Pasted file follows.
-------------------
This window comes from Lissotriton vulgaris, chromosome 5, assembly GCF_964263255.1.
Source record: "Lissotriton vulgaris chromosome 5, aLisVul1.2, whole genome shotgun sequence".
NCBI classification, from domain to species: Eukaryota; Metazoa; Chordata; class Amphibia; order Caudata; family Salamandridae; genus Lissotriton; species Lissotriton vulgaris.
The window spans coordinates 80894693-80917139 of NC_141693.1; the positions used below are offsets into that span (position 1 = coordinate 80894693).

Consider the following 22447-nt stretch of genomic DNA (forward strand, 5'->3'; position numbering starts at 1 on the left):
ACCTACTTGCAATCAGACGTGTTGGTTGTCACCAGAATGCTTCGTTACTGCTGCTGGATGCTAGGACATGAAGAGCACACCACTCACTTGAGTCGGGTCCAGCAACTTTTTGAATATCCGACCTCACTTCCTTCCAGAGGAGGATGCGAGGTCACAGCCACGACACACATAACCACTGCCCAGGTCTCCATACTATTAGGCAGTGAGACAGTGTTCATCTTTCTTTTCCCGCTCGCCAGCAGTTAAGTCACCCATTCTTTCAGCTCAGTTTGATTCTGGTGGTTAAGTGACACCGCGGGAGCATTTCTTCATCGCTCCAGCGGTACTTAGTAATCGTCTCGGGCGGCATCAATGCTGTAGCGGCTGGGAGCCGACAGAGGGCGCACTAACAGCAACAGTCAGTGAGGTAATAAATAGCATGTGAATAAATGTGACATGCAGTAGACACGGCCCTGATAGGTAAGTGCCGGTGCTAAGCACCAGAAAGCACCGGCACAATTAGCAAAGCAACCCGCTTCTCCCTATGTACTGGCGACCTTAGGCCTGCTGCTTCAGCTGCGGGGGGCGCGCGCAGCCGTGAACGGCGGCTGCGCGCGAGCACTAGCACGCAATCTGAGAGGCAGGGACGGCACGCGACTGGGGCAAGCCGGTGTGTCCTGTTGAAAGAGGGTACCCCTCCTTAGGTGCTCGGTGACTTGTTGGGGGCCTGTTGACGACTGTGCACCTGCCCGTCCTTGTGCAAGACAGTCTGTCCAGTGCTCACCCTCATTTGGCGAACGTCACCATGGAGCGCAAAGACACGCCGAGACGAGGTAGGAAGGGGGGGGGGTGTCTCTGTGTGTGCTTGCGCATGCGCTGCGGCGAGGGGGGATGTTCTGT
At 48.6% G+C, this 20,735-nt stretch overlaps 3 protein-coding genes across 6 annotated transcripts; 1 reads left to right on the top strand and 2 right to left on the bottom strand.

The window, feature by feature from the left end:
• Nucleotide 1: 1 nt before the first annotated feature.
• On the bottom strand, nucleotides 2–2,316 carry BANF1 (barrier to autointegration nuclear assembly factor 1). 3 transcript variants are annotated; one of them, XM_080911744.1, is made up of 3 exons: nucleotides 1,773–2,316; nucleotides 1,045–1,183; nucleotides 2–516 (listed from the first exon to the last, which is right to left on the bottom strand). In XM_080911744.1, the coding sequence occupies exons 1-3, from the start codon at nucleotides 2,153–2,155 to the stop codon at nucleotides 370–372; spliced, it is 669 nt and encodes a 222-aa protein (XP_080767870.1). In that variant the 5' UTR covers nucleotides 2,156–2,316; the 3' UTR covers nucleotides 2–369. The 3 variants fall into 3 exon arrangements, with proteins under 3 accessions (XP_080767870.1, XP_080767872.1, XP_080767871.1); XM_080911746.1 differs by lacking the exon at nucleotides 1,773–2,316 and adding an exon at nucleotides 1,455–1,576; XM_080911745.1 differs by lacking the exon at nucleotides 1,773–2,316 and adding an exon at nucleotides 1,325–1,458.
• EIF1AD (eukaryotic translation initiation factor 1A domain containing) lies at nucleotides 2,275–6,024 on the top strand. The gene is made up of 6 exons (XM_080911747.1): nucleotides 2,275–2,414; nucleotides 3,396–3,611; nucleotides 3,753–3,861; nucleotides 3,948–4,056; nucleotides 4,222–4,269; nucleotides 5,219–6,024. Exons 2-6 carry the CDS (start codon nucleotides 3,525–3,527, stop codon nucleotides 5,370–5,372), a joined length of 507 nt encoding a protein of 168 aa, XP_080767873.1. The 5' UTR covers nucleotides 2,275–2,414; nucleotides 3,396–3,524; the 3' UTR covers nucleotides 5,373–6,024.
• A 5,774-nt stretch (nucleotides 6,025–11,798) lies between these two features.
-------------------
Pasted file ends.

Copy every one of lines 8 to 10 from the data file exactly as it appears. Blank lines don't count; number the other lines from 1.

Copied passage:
The window, feature by feature from the left end:
• Nucleotide 1: 1 nt before the first annotated feature.
• On the bottom strand, nucleotides 2–2,316 carry BANF1 (barrier to autointegration nuclear assembly factor 1). 3 transcript variants are annotated; one of them, XM_080911744.1, is made up of 3 exons: nucleotides 1,773–2,316; nucleotides 1,045–1,183; nucleotides 2–516 (listed from the first exon to the last, which is right to left on the bottom strand). In XM_080911744.1, the coding sequence occupies exons 1-3, from the start codon at nucleotides 2,153–2,155 to the stop codon at nucleotides 370–372; spliced, it is 669 nt and encodes a 222-aa protein (XP_080767870.1). In that variant the 5' UTR covers nucleotides 2,156–2,316; the 3' UTR covers nucleotides 2–369. The 3 variants fall into 3 exon arrangements, with proteins under 3 accessions (XP_080767870.1, XP_080767872.1, XP_080767871.1); XM_080911746.1 differs by lacking the exon at nucleotides 1,773–2,316 and adding an exon at nucleotides 1,455–1,576; XM_080911745.1 differs by lacking the exon at nucleotides 1,773–2,316 and adding an exon at nucleotides 1,325–1,458.